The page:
“I consider that the sufferings of this present time are not worthy to be compared with the glory which shall be revealed in us….For our light affliction, which is but for a moment, is working for us a far more exceeding and eternal weight of glory” (Rom. 8:18; II Cor. 4:17; cf. Rev. 21:4).

Since God has promised this glorious future to the saints, we should keep our present challenges in perspective. Let’s keep on keeping on. One glimpse of the Lord Jesus Christ will make whatever we must endure now all worthwhile (Stanza 3). Stanza-4 seems to allude to Paul’s declaration in Philippians 3:13-14…“Brethren, I do not count myself to have apprehended [attained what is expected of me]; but one thing I do, forgetting those things which are behind and reaching forward to those things which are ahead, I press toward the goal for the prize of the upward call of God in Christ Jesus.”

Vs. 13 has been interpreted various ways. Some see it as a reference to the heavenly rewards Christians will receive at the judgment seat of Christ. Others see the upward summons of Christ itself to be the prize–as though it will be an indication that the individual’s life work has been completed successfully. Either way:

Further thought about this hymn.

  1. Should we sing the wondrous love, grace, and mercy of Jesus? Yes. Singing is a way of praising (Romans 15:9), teaching (Colossians 3:16), and offering thanks to God (Psalms 30:4). The love of God, His grace, and mercy through Christ is something we ought to sing praises, teach about, and offer thanks for (Psalms 59:16-17, Isaiah 49:13, and Titus 3:4-8).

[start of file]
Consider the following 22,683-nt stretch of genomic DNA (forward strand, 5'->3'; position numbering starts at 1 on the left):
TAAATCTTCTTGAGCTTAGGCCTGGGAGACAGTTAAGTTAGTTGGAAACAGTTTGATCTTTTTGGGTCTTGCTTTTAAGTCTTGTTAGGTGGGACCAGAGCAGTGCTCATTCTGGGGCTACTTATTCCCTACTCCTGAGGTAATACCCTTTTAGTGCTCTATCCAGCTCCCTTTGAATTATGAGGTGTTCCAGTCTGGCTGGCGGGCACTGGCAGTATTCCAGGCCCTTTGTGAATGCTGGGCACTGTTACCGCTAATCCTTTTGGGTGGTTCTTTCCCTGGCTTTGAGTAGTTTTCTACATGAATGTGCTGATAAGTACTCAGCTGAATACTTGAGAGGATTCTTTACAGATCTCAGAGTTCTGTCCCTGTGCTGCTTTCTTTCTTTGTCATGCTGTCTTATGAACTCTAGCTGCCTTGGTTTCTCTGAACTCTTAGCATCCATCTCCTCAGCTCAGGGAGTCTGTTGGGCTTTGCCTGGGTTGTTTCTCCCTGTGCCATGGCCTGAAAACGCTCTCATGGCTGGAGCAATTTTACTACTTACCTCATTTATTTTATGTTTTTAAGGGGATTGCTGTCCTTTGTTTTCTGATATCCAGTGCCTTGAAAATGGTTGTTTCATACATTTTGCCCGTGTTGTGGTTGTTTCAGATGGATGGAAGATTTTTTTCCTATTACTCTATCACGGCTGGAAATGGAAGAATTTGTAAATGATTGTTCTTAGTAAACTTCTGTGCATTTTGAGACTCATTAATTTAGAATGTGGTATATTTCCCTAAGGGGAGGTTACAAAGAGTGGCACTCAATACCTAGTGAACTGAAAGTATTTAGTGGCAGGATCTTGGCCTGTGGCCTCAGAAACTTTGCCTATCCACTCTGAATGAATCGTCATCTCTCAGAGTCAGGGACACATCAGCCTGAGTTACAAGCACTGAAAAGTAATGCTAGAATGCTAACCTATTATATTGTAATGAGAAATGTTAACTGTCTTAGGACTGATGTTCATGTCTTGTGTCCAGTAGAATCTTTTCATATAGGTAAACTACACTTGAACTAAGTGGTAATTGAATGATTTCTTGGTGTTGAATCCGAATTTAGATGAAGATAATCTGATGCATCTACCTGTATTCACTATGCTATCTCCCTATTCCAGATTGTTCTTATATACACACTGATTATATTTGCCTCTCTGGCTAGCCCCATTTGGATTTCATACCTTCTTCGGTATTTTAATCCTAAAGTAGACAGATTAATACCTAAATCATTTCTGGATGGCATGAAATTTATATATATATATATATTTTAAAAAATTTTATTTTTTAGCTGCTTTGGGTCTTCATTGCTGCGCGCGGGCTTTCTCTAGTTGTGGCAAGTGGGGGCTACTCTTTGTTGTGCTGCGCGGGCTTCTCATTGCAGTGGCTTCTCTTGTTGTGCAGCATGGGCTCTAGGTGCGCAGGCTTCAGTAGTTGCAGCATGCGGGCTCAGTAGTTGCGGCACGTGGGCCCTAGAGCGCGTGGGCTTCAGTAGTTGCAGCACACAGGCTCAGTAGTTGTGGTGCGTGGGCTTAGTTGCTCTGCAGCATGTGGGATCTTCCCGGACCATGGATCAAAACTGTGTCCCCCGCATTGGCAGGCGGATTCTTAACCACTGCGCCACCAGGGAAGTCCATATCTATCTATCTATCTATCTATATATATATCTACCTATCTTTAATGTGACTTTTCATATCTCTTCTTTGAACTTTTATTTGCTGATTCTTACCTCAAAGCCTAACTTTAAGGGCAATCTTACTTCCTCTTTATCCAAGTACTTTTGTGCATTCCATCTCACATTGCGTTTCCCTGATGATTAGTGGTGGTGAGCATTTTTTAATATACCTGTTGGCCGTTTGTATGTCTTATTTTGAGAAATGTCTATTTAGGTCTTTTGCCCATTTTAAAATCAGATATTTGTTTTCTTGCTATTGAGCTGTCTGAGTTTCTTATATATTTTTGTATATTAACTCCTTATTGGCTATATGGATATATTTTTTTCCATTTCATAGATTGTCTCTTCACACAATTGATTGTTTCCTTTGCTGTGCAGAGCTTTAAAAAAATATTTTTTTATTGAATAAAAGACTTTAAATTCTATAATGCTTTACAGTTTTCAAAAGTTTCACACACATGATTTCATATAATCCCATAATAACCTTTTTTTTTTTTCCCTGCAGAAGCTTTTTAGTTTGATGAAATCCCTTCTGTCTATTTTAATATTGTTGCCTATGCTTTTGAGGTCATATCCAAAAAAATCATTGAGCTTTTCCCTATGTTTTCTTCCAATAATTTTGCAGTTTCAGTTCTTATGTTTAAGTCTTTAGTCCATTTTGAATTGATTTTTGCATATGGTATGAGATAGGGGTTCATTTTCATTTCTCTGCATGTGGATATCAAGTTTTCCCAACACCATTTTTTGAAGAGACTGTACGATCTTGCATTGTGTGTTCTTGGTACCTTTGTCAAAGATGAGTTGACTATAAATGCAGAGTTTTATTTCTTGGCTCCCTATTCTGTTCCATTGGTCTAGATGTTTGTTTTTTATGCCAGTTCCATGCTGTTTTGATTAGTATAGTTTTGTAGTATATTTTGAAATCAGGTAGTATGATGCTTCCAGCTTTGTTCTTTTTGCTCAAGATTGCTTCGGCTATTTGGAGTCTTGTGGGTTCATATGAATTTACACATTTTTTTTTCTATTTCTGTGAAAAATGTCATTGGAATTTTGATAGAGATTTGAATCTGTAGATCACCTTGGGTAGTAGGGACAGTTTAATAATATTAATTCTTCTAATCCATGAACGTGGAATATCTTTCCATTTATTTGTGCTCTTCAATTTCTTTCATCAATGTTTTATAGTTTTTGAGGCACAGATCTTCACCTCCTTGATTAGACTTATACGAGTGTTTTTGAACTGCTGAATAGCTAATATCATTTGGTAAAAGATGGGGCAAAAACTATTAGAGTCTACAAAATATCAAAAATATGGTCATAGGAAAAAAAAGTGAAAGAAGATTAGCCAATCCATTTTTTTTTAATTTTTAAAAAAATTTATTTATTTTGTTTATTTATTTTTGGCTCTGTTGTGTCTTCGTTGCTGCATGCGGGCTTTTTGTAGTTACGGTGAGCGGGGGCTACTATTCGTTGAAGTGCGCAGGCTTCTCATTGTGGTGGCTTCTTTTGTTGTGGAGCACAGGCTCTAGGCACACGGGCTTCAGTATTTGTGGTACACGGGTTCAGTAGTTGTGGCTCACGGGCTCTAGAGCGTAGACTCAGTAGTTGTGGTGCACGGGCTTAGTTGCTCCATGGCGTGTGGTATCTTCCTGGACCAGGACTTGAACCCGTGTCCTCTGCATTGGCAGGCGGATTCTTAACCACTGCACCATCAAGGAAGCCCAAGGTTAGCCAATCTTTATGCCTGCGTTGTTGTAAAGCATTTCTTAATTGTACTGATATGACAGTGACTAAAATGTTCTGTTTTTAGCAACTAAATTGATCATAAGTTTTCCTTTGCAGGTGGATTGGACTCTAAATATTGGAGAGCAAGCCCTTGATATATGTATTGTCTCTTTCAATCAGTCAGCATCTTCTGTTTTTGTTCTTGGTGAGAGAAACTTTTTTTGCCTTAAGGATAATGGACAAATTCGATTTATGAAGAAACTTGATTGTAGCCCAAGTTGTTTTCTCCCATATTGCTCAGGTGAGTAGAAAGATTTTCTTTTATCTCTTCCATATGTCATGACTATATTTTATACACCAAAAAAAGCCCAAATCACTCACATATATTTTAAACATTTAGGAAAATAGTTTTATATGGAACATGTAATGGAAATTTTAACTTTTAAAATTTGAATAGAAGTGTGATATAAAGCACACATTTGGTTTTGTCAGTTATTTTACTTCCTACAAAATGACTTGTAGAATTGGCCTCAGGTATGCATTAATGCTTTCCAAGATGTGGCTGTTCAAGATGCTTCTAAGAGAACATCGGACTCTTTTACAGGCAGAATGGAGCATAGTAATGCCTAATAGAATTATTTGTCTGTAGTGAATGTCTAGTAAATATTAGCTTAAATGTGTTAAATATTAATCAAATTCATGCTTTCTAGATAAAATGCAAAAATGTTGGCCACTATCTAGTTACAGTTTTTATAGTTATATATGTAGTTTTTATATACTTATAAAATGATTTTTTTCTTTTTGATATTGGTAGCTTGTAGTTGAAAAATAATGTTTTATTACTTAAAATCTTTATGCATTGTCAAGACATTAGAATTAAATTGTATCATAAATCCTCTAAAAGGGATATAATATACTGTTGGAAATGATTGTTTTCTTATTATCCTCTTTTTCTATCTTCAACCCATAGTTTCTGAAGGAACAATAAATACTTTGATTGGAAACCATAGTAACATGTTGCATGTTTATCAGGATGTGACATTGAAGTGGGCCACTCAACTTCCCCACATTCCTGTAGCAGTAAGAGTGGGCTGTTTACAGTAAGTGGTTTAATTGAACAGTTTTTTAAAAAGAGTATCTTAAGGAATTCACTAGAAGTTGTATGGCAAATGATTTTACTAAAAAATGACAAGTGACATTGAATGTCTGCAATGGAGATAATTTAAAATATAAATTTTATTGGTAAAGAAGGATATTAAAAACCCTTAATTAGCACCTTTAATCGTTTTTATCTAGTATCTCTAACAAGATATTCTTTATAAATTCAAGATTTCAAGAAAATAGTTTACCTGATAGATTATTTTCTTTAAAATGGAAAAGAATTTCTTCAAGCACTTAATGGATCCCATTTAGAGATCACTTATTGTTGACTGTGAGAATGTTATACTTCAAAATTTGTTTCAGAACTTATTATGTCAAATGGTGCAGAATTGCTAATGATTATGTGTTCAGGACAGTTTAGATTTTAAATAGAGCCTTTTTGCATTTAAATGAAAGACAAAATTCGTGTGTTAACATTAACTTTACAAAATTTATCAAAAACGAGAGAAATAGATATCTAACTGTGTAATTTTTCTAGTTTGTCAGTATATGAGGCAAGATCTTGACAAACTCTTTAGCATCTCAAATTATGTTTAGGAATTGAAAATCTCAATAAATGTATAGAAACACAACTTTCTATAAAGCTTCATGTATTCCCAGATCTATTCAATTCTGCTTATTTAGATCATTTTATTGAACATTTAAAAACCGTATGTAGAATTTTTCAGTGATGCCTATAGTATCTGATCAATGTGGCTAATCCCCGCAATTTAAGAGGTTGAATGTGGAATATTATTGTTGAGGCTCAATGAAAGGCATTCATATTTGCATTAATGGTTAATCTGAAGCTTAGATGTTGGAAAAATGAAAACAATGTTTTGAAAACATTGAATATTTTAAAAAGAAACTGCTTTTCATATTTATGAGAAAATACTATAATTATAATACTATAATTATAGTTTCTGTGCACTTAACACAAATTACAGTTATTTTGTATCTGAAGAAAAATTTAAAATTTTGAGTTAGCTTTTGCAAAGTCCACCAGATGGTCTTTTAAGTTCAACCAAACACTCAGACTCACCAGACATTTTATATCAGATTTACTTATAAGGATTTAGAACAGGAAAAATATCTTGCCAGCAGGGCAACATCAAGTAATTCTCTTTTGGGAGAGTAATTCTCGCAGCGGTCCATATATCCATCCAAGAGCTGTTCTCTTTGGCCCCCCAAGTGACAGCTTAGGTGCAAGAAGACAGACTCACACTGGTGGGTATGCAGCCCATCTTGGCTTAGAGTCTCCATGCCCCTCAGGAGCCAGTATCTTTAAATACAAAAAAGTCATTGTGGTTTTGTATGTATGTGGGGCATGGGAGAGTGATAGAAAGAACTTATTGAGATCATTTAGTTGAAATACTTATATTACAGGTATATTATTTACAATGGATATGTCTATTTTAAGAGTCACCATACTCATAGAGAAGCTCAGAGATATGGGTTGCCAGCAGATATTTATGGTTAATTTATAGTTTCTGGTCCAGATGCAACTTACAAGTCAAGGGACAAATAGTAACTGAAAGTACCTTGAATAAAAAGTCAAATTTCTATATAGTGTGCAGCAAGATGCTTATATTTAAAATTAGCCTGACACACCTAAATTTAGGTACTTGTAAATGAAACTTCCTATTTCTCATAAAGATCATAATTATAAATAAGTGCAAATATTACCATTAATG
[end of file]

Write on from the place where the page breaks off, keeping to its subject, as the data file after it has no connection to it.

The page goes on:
1. In the mansions bright and blessed will Jesus prepare for us a place? Yes, (John 14:1-3). We can even declare the terms bright and blessed because in Heaven God will be with us (John 1:5).
  1. Do we walk the pilgrim pathway with clouds overspreading the sky? Yes, (Hebrews 11:13- 16 and I Peter 2:11). Darkness, which we could assume would be the clouds overspreading the sky, is all about us (Ephesians 6:12 and I Peter 2:9).
  1. Will travelling days end and there not be a shadow or a sigh? Yes, once the saved get to Heaven the travel is over and there will be no partial darkness or sighing (I Peter 1:3-9).
  1. Should we be true, faithful, trusting, and serving everyday in light of the reward of a mansion above? Yes, (Romans 13:13-14, Revelation 2:10, II Corinthians 1:8-10, and Hebrews 12:28).
  1. Will just one glimpse of Christ in glory repay the toils of life? Yes, (I Peter 4:12-13, II Timothy 2:9-11, and Colossians 3:1-4; 24-25).
  1. Will the day wherein we all get to heaven be a day of rejoicing? When all the believers get to heaven. Surely it will be (Philippians 2:14-18 and I Thessalonians 2:19-20).
  1. Will we all sing and shout the victory when we see Jesus? When all the saints got to Heaven, yes (I Corinthians 15:52-57; cf. Psalms 32:10-11).
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One Response to When we all get to heaven

  1. austinbhebe says:

    Your comments just remind us not to take the grace of God for granted. Freedom to worship and have access to information is a blessing. Be strong in the Lord and He will sustain you in whatever environment He has placed you. He knows your name and your circumstances and will come through for you.

    Like